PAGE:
YES (Live)

at City Hall, Newcastle, U.K., May 3, 2014

Many bands have toured on the back of playing a classic album in its entirety with Rush, Deep Purple and Dio all celebrating milestone albums in this way. Prog Rockers Yes are not a band to do things by halves or even thirds and are surely the only band who could attempt something quite as audacious as performing not one, not two but three whole albums from start to finish in one show.

With a 7:30 pm start and no support this was going to be one long show and certainly not one for the faint hearted or casual fan. This was not the place to be for any passing Punk Rocker or those preferring some foot tapping Pop tunes. This was heavy duty, premier league Prog Rock played by the absolute masters of the genre.


Guitarist Steve Howe explained before the show that Close To The Edge, Going For The One and The Yes album were selected from their vast catalogue as they each had different challenges and qualities and gave a good overall representation of the music of Yes and that pretty much summed it up in a nutshell.

Show opener Close To The Edge and Awaken saw Yes at their towering peak. Long, sprawling, complex arrangements with multifaceted sections moving from gentle acoustic sections to big bombastic, almost classical passages and back again, each part highlighting the intricate, superlative musicianship contained within the band.

Geoff Downes, formerly of The Buggles and also currently a member of Asia, was surrounded by banks of keyboards that would make the bridge of the Starship Enterprise green with envy and nowhere were they more effective than on the stirring church organ mid-section of Awaken. Chris Squire, the only constant in an ever changing line up, was the driving force and foundation of everything with bass lines so effervescent and driving that at times he played like a lead guitarist yet always locked in tightly with local lad Alan White on drums.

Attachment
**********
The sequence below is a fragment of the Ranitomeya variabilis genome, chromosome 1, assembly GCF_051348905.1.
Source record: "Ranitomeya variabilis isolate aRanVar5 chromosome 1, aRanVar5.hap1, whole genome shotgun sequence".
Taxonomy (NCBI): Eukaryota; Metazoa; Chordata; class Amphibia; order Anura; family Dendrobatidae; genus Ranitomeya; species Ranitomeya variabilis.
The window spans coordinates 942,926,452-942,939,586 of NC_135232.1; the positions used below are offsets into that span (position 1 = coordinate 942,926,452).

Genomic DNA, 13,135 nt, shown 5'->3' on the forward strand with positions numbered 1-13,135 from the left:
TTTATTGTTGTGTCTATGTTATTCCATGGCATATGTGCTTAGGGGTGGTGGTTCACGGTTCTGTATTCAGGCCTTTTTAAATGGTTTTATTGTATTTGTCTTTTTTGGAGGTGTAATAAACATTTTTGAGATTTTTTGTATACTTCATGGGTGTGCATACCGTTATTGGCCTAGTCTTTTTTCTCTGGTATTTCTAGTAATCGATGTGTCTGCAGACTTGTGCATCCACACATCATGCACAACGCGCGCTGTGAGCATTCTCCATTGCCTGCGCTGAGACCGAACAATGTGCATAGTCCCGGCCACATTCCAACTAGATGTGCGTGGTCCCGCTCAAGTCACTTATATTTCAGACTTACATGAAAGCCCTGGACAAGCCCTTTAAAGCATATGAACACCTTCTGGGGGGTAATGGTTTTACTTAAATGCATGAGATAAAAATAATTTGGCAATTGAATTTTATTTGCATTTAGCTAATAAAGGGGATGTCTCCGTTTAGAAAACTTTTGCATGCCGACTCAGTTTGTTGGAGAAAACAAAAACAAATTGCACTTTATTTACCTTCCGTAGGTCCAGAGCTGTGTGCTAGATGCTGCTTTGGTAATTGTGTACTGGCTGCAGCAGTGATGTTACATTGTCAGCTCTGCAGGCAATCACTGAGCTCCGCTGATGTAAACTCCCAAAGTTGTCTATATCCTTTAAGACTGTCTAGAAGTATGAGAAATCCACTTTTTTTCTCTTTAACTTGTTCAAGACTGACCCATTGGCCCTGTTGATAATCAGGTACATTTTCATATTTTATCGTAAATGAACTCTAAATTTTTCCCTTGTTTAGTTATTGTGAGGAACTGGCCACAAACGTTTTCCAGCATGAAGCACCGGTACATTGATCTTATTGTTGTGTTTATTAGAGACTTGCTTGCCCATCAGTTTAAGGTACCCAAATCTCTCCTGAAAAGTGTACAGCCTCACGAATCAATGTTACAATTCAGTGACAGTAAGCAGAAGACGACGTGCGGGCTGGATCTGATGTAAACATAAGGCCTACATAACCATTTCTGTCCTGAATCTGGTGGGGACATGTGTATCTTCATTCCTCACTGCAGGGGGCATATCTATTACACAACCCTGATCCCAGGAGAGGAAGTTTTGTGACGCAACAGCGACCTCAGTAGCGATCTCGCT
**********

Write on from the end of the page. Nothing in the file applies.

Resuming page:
Steve Howe was outstanding throughout. For much of the show he was confined behind his guitar stand and pedal steel allowing him to switch effortlessly between the instruments but every now and then he’d break free jumping across the stage and sliding back again in some kind of Prog Rock Moonwalk.

New singer Jon Davison had a tough job and big shoes to fill. Jon Anderson’s high ranged voice was so synonymous with Yes that it’s almost inconceivable to think of these songs without it, yet Davison was outstanding both vocally and as a frontman. Whoever discovered him deserves a bonus.

There were moments of respite throughout an intense show with All Good People and Wondrous Stories seeing the band at their most accessible while Going For The One had an almost ’50’s Rockabilly feel to the opening sequence and some fluid pedal steel from Howe, who at times looked like a mad professor but with the skill and dexterity of a magician. Siberian Khartru was suitably funky while Squire’s pumping bass and the stabbing keyboards of Downes during Parallels were punchy and powerful.


With a back catalogue that stretches back a mind boggling 45 years it was always going to be nigh on impossible to fit everything in especially when three albums are played in their entirety which meant no place for Machine Messiah or any previews from their forthcoming album Heaven and Earth which was a shame but then you can’t have everything and at over 3 hours long there was more than enough music to keep even the most ardent Yes fan happy.


  • Mick Burgess

    Mick is a reviewer and photographer here at Metal Express Radio, based in the North-East of England. He first fell in love with music after hearing Jeff Wayne's spectacular The War of the Worlds in the cold winter of 1978. Then in the summer of '79 he discovered a copy of Kiss Alive II amongst his sister’s record collection, which literally blew him away! He then quickly found Van Halen I and Rainbow's Down To Earth, and he was well on the way to being rescued from Top 40 radio hell!   Over the ensuing years, he's enjoyed the Classic Rock music of Rush, Blue Oyster Cult, and Deep Purple; the AOR of Journey and Foreigner; the Pomp of Styx and Kansas; the Progressive Metal of Dream Theater, Queensrÿche, and Symphony X; the Goth Metal of Nightwish, Within Temptation, and Epica, and a whole host of other great bands that are too numerous to mention. When he's not listening to music, he watches Sunderland lose more football (soccer) matches than they win, and occasionally, if he has to, he goes to work as a property lawyer.

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